Concerns about distracted driving aren’t new to road users, but a recent push to eliminate a contributing factor seemingly is sweeping the nation. Efforts to adopt legislation outlawing the use of text messaging devices while at the wheel are picking up steam as state and federal lawmakers are pursuing bans.
In Illinois, Gov. Pat Quinn signed a bill into law Thursday, Aug. 6, to add the Prairie State to the list of 17 states to adopt “texting” bans. Oregon and New Hampshire recently adopted their own legislation to ban the practice of operating a motor vehicle while giving your thumbs a workout. With the bans in these states set to take effect on Jan. 1, they will join 14 others to prohibit use of the devices.
Legislative efforts to address drivers who focus on anything other than the road have thrived this year at statehouses. Since the calendar turned to 2009, nearly a dozen states have decided to outlaw the practice of texting.
A bill to do the same in New York is on the governor’s desk. An effort in Wisconsin remains active while fresh-off-the-press proposals in Ohio and Florida follow a push by a group of U.S. Senate Democrats who have their eyes on pressing – some might say blackmailing – states to adopt texting bans.
Legislation unveiled a week ago in Congress would require states to ban texting or e-mailing while driving or do without 25 percent of their federal highway funds. The legislation is patterned after the federal requirement used to get states to adopt stricter drunken driving rules to secure funding.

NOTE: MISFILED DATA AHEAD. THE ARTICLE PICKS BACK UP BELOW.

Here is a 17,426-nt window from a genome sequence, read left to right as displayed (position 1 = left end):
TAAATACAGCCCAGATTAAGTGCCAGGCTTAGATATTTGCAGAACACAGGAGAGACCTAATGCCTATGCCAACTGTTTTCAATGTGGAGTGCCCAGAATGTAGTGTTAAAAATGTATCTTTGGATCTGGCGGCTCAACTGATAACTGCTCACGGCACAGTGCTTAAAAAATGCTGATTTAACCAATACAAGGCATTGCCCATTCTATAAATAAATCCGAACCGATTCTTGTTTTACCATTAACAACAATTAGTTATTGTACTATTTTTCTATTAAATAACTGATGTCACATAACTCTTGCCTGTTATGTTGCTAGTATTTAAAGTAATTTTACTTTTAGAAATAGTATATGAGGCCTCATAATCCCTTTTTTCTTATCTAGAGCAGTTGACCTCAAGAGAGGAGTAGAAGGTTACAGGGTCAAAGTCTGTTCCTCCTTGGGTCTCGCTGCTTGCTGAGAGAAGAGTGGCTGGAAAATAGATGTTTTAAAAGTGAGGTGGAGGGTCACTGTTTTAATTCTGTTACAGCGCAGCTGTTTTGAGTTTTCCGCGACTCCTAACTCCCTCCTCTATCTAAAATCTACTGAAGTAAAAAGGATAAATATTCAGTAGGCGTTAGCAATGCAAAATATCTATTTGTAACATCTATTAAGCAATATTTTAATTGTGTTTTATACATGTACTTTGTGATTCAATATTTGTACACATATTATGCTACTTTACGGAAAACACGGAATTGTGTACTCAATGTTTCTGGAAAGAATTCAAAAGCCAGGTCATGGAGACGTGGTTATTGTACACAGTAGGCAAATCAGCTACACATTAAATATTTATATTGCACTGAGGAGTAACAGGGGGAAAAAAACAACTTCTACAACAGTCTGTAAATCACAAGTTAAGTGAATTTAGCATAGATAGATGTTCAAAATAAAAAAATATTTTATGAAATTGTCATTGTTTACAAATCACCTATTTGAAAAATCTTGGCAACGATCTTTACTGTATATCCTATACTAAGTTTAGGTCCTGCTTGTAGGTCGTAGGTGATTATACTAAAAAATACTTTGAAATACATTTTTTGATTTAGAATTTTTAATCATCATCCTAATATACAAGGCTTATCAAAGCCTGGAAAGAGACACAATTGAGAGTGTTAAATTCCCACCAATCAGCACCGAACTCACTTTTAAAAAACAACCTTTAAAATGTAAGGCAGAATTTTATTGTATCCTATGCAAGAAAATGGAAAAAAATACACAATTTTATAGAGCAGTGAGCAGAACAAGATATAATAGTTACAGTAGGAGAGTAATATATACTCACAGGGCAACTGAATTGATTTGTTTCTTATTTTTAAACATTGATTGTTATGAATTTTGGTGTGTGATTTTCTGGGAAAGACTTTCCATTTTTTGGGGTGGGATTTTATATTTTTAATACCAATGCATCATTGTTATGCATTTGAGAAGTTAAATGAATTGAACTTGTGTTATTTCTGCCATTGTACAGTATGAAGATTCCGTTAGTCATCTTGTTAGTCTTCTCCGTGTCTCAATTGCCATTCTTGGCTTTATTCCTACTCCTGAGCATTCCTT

Attempts by lawmakers to tackle distracted driving aren’t new. Through the years legislation that addresses such distractions as eating, applying makeup and having pets on drivers’ laps have been debated in statehouses throughout the country. The most fervent efforts to limit distractions have targeted cell phone use, but text messaging has moved to the top of lawmakers’ hit lists.
Attempts nationwide to curb the practice of texting while driving have intensified in recent months. A study released in July by the Virginia Tech Transportation Institute is likely to fuel more efforts to quell usage of the wireless devices. Researchers found that drivers are more than 23 times as likely to be involved in a crash or near-crash while texting at the wheel.
The researchers studied truck drivers for 18 months to come up with their findings. But the results generally applied to all drivers.
Following the release of the study, U.S. Transportation Secretary Ray LaHood said that passing laws is not enough to stop drivers from being distracted. He has announced a public awareness campaign to focus on the dangers of text messaging while driving.
A recent poll on the Land Line site shows how truckers view the issue of driver distractions. Almost half, or 45 percent, of the respondents said that states should focus their efforts on banning hand-held phones while allowing drivers to continue to use hands-free devices. Following closely behind, 41 percent of voters said lawmakers should quit trying to legislate everything people do.
A far smaller number of respondents – 11 percent – said no one should use their cell phones or send text messages while driving. Only about 2 percent said restrictions should be focused on the youngest drivers.
– By Keith Goble, state legislative editor
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